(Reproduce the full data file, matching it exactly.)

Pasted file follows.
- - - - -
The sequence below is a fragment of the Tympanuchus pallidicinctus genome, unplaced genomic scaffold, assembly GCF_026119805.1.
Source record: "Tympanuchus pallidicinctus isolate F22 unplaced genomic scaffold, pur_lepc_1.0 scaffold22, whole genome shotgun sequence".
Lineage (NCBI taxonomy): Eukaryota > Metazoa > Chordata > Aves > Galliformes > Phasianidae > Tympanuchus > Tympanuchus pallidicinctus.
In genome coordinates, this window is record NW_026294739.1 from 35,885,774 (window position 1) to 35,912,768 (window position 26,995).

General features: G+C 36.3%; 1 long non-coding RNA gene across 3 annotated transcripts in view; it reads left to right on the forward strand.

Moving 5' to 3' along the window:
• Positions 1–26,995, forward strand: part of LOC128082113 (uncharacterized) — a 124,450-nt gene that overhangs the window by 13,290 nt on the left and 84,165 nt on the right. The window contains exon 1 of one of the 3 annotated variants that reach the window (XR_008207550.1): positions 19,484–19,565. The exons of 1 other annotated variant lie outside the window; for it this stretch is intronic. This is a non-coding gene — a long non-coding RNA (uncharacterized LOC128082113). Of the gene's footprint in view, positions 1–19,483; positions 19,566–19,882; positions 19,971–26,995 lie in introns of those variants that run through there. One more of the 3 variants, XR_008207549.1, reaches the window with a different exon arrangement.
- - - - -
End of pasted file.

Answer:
The sequence below is a fragment of the Tympanuchus pallidicinctus genome, unplaced genomic scaffold, assembly GCF_026119805.1.
Source record: "Tympanuchus pallidicinctus isolate F22 unplaced genomic scaffold, pur_lepc_1.0 scaffold22, whole genome shotgun sequence".
Lineage (NCBI taxonomy): Eukaryota > Metazoa > Chordata > Aves > Galliformes > Phasianidae > Tympanuchus > Tympanuchus pallidicinctus.
In genome coordinates, this window is record NW_026294739.1 from 35,885,774 (window position 1) to 35,912,768 (window position 26,995).

General features: G+C 36.3%; 1 long non-coding RNA gene across 3 annotated transcripts in view; it reads left to right on the forward strand.

Moving 5' to 3' along the window:
• Positions 1–26,995, forward strand: part of LOC128082113 (uncharacterized) — a 124,450-nt gene that overhangs the window by 13,290 nt on the left and 84,165 nt on the right. The window contains exon 1 of one of the 3 annotated variants that reach the window (XR_008207550.1): positions 19,484–19,565. The exons of 1 other annotated variant lie outside the window; for it this stretch is intronic. This is a non-coding gene — a long non-coding RNA (uncharacterized LOC128082113). Of the gene's footprint in view, positions 1–19,483; positions 19,566–19,882; positions 19,971–26,995 lie in introns of those variants that run through there. One more of the 3 variants, XR_008207549.1, reaches the window with a different exon arrangement.